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High school district facing millions in cuts

Already large class sizes not expected to go up, assistant superintendent says
By: Bridget Jones, Journal Staff Writer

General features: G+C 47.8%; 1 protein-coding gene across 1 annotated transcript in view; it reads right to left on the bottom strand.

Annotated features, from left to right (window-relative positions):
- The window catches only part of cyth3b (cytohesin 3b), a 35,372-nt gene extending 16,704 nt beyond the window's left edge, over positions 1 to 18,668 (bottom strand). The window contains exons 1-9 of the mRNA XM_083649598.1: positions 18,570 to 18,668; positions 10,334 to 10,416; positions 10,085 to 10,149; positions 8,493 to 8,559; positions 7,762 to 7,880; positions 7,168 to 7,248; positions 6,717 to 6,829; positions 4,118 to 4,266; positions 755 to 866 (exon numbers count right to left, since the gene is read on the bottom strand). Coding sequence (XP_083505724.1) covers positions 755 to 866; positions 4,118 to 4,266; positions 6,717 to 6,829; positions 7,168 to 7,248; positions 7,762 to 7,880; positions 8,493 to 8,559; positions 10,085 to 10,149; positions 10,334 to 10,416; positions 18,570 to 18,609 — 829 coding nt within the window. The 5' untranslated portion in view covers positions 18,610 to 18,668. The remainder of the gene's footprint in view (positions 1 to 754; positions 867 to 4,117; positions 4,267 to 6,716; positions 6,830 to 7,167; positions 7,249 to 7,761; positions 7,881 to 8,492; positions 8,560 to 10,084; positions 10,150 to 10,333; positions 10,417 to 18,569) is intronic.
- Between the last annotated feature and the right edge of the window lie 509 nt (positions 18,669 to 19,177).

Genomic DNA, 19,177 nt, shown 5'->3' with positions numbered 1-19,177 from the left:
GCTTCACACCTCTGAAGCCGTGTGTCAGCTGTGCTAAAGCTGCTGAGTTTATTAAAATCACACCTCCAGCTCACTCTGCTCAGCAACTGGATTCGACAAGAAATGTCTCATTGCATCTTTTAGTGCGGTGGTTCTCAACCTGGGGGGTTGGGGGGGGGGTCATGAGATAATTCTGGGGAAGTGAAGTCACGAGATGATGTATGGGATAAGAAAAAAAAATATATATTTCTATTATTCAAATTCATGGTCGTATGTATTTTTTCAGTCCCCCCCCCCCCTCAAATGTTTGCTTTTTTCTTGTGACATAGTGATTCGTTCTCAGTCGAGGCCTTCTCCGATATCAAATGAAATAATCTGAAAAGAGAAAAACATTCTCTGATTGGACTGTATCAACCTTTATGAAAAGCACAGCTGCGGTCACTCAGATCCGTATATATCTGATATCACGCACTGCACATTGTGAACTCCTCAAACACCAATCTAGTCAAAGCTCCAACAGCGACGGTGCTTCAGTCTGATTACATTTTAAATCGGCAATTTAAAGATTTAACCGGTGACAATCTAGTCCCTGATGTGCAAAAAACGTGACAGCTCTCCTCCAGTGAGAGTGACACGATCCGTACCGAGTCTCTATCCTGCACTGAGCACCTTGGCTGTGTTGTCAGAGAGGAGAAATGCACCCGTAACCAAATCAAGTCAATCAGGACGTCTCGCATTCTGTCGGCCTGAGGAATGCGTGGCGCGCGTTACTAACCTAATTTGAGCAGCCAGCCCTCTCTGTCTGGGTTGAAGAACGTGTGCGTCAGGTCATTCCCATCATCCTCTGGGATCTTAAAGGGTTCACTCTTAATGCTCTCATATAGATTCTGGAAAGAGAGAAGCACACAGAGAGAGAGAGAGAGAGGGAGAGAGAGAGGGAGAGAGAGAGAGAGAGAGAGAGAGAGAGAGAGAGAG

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The Placer Union High School District is facing a potential $4.5 million in cuts over the next three years. Like the Auburn Union School District, the high school district’s potential cuts rely on whether or not voters approve the extension of various taxes, proposed by Gov. Jerry Brown. “We are going to be facing similar cuts, and it’s related to the extension of taxes, and so if the election does not pass (the taxes) our understanding is that we would (receive cuts of) … over $1.5 million a year,” said Doug Marquand, assistant superintendent for Administrative Services for the district. Marquand said the Placer County Office of Education has directed the district to prepare its budget for the next three years as if the cuts are a sure thing. “We have made so many cuts over the last couple of years that have affected the classroom, that we are not sure how we are going to address this,” he said. “The funding mechanism for schools is just broken at this point. It is a discussion that we will be having with our board, district leadership, and teachers on how we address this crisis.” Marquand said it is not clear at this point what programs would have to be cut from schools, or if staff positions would be affected. “It will affect all schools because of the reduced funding,” he said. “To what level, no decision has been made. Basically no formal decision has been made as to how we will address this reduced funding.” Marquand said one of the district’s discussion items could include not filling staff vacancies as retirements occur. The district is not planning on laying off any high school permanent teaching positions at this point, and giving classified staff pink slips is not being discussed at the moment, Marquand said. This year the district has several teachers working at more than one school. “We really worked hard last year to staff this year to maintain programs, looking at the number of students in the classrooms and utilizing the teachers in different areas to maximize our resources,” he said. “If that meant moving one teacher from one school to another, obviously that makes sense, and it saves a teacher, keeps them fully employed.” Placer High Principal Peter Efstathiu said if the district approached him and asked what at the school he thought could stand to be cut, he wouldn’t have any recommendations. “To be honest with you nothing (could stand cuts),” Efstathiu said. “We have cut support staff, we have cut teachers, we have cut money to athletics, we have cut money to the classroom. How do you pick and choose where you cut without doing it across the board so everybody feels it?” Efstathiu said if certain programs were to be cut, it would be against California Education Code to ask students and their families to pay to support those programs. Budget cuts have already taken their toll on the school, Efstathiu said. “The German program is gone,” he said. “The French program is only part time. You don’t see a lot of after-school activities. I have seen a drop in the number of clubs we have. Athletics have taken a big hit in terms of not being able to hire as many coaches.” Marquand said the average class size throughout the district is now 38 students as a result of previous cuts. Efstathiu said classes used to be as low as 32 per class. “I think the kids are not able to utilize the 90 minutes (in one class period) because the teachers are having to spend the time keeping things organized,” Efstathiu said. “The rooms weren’t built to effectively have 42 students in a classroom.” Erin Lee, an English teacher at Placer High, has 41 students in her fourth-period junior English class. “Even though this is a large class, I have a fantastic group of students,” Lee said. “But the difference is I don’t get as much time with each of them as I would like, and that’s really what it comes down to.” Marquand said, at this point, the district is not considering raising class sizes again. “We have reached that point where we don’t see it being able to go any higher,” he said. Lee said she hopes no matter what budget cuts come into play, that the students’ needs will be met. “I think the most important thing to keep in mind in regards to cuts is we have to think of our students,” she said. “I think the administration has a really difficult job, and the best thing for them to do is just keep the students’ best interests at heart.” Reach Bridget Jones at bridgetj@goldcountrymedia.com